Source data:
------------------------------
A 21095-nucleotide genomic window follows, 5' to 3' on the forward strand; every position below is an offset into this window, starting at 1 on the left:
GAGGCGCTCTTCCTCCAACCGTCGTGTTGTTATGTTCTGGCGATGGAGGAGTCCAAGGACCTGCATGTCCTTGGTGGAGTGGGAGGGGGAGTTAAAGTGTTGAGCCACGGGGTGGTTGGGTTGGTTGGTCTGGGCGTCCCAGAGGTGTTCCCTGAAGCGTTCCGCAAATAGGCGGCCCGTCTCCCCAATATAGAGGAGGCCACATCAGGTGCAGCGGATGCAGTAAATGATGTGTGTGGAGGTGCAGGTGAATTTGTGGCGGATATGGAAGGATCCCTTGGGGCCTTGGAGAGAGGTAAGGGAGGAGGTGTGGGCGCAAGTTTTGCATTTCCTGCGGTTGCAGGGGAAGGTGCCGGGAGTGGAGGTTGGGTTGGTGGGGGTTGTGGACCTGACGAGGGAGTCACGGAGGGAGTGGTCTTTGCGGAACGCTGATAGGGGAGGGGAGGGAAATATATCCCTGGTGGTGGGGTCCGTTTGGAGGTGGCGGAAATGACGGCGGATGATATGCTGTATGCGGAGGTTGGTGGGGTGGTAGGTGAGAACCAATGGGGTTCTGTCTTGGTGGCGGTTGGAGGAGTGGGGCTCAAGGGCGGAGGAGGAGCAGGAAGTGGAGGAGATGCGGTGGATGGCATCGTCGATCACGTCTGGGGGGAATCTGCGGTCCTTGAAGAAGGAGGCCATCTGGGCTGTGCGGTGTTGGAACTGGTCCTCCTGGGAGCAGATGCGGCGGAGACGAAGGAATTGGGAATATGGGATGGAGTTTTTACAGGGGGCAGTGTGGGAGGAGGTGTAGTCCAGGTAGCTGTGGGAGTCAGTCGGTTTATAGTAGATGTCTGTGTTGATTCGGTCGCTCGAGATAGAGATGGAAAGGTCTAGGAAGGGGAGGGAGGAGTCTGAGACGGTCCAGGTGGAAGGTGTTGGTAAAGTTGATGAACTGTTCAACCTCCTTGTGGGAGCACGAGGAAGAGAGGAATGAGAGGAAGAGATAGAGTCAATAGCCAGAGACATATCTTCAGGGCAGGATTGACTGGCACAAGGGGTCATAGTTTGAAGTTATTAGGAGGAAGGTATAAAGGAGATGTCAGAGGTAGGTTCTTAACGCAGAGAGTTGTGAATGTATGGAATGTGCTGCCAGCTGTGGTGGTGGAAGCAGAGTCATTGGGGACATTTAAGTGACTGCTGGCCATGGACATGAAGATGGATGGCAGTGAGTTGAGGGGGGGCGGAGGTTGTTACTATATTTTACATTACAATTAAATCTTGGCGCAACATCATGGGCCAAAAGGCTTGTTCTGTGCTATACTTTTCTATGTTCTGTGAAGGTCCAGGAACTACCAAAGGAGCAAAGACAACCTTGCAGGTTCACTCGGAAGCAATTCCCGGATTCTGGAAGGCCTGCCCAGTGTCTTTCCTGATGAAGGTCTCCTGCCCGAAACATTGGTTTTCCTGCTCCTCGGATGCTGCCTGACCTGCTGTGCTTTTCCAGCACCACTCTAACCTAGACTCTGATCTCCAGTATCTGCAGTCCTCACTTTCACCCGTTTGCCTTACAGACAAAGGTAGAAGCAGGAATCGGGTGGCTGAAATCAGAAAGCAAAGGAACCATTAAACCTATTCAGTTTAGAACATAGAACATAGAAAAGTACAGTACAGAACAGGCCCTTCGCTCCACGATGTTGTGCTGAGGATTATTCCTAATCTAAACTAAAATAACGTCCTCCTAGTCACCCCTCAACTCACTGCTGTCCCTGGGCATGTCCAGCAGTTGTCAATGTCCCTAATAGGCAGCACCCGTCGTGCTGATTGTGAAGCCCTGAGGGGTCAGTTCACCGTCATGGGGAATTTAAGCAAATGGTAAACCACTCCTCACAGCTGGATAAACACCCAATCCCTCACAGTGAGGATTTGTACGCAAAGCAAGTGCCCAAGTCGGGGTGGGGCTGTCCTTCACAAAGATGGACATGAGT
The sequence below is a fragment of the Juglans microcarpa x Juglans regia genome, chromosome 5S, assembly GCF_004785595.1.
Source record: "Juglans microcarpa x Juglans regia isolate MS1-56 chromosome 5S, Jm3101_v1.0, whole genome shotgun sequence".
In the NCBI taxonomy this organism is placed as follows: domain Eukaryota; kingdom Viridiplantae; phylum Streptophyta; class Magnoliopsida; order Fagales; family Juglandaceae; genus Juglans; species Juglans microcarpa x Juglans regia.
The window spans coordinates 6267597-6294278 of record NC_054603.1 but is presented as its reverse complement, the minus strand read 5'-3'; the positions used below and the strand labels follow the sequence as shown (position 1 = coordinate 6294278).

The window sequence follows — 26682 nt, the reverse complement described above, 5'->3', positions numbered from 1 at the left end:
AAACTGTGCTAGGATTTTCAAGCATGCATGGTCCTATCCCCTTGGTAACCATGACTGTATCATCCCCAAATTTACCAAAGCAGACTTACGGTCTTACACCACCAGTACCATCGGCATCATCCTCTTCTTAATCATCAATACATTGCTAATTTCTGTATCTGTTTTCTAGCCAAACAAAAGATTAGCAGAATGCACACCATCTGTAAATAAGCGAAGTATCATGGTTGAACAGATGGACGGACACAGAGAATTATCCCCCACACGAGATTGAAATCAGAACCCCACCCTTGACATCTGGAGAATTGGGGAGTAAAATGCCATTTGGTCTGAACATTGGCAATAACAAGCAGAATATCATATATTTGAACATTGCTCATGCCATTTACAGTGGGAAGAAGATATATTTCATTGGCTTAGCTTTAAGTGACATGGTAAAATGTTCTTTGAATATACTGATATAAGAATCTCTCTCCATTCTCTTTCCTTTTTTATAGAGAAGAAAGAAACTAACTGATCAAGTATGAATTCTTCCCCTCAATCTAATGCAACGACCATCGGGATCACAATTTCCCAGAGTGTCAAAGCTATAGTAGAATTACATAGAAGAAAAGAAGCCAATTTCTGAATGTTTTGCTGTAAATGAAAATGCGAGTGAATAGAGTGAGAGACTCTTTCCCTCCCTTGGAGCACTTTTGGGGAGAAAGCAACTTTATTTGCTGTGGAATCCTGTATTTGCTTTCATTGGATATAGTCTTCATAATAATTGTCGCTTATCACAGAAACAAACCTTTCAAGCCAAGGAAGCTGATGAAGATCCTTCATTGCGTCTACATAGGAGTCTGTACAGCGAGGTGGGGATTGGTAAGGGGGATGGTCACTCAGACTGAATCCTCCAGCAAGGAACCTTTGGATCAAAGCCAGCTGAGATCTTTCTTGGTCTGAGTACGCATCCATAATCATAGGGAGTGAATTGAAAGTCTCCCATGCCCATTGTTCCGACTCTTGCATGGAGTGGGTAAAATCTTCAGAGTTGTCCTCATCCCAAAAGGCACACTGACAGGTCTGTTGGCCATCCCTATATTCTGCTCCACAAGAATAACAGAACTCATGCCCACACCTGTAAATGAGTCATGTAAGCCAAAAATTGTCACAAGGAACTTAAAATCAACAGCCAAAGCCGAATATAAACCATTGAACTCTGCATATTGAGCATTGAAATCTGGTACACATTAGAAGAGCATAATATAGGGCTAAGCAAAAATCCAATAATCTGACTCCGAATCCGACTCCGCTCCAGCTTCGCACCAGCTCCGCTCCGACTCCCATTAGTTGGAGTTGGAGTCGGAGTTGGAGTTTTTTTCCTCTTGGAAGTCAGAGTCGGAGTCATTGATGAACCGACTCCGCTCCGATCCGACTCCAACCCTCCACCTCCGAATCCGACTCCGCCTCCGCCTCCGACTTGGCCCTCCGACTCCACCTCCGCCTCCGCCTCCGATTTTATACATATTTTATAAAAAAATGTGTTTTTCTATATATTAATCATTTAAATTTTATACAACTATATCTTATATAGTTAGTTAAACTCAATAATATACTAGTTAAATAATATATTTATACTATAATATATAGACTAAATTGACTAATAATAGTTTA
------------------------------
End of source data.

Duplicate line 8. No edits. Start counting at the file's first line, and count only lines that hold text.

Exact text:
AAACTGTGCTAGGATTTTCAAGCATGCATGGTCCTATCCCCTTGGTAACCATGACTGTATCATCCCCAAATTTACCAAAGCAGACTTACGGTCTTACACCACCAGTACCATCGGCATCATCCTCTTCTTAATCATCAATACATTGCTAATTTCTGTATCTGTTTTCTAGCCAAACAAAAGATTAGCAGAATGCACACCATCTGTAAATAAGCGAAGTATCATGGTTGAACAGATGGACGGACACAGAGAATTATCCCCCACACGAGATTGAAATCAGAACCCCACCCTTGACATCTGGAGAATTGGGGAGTAAAATGCCATTTGGTCTGAACATTGGCAATAACAAGCAGAATATCATATATTTGAACATTGCTCATGCCATTTACAGTGGGAAGAAGATATATTTCATTGGCTTAGCTTTAAGTGACATGGTAAAATGTTCTTTGAATATACTGATATAAGAATCTCTCTCCATTCTCTTTCCTTTTTTATAGAGAAGAAAGAAACTAACTGATCAAGTATGAATTCTTCCCCTCAATCTAATGCAACGACCATCGGGATCACAATTTCCCAGAGTGTCAAAGCTATAGTAGAATTACATAGAAGAAAAGAAGCCAATTTCTGAATGTTTTGCTGTAAATGAAAATGCGAGTGAATAGAGTGAGAGACTCTTTCCCTCCCTTGGAGCACTTTTGGGGAGAAAGCAACTTTATTTGCTGTGGAATCCTGTATTTGCTTTCATTGGATATAGTCTTCATAATAATTGTCGCTTATCACAGAAACAAACCTTTCAAGCCAAGGAAGCTGATGAAGATCCTTCATTGCGTCTACATAGGAGTCTGTACAGCGAGGTGGGGATTGGTAAGGGGGATGGTCACTCAGACTGAATCCTCCAGCAAGGAACCTTTGGATCAAAGCCAGCTGAGATCTTTCTTGGTCTGAGTACGCATCCATAATCATAGGGAGTGAATTGAAAGTCTCCCATGCCCATTGTTCCGACTCTTGCATGGAGTGGGTAAAATCTTCAGAGTTGTCCTCATCCCAAAAGGCACACTGACAGGTCTGTTGGCCATCCCTATATTCTGCTCCACAAGAATAACAGAACTCATGCCCACACCTGTAAATGAGTCATGTAAGCCAAAAATTGTCACAAGGAACTTAAAATCAACAGCCAAAGCCGAATATAAACCATTGAACTCTGCATATTGAGCATTGAAATCTGGTACACATTAGAAGAGCATAATATAGGGCTAAGCAAAAATCCAATAATCTGACTCCGAATCCGACTCCGCTCCAGCTTCGCACCAGCTCCGCTCCGACTCCCATTAGTTGGAGTTGGAGTCGGAGTTGGAGTTTTTTTCCTCTTGGAAGTCAGAGTCGGAGTCATTGATGAACCGACTCCGCTCCGATCCGACTCCAACCCTCCACCTCCGAATCCGACTCCGCCTCCGCCTCCGACTTGGCCCTCCGACTCCACCTCCGCCTCCGCCTCCGATTTTATACATATTTTATAAAAAAATGTGTTTTTCTATATATTAATCATTTAAATTTTATACAACTATATCTTATATAGTTAGTTAAACTCAATAATATACTAGTTAAATAATATATTTATACTATAATATATAGACTAAATTGACTAATAATAGTTTA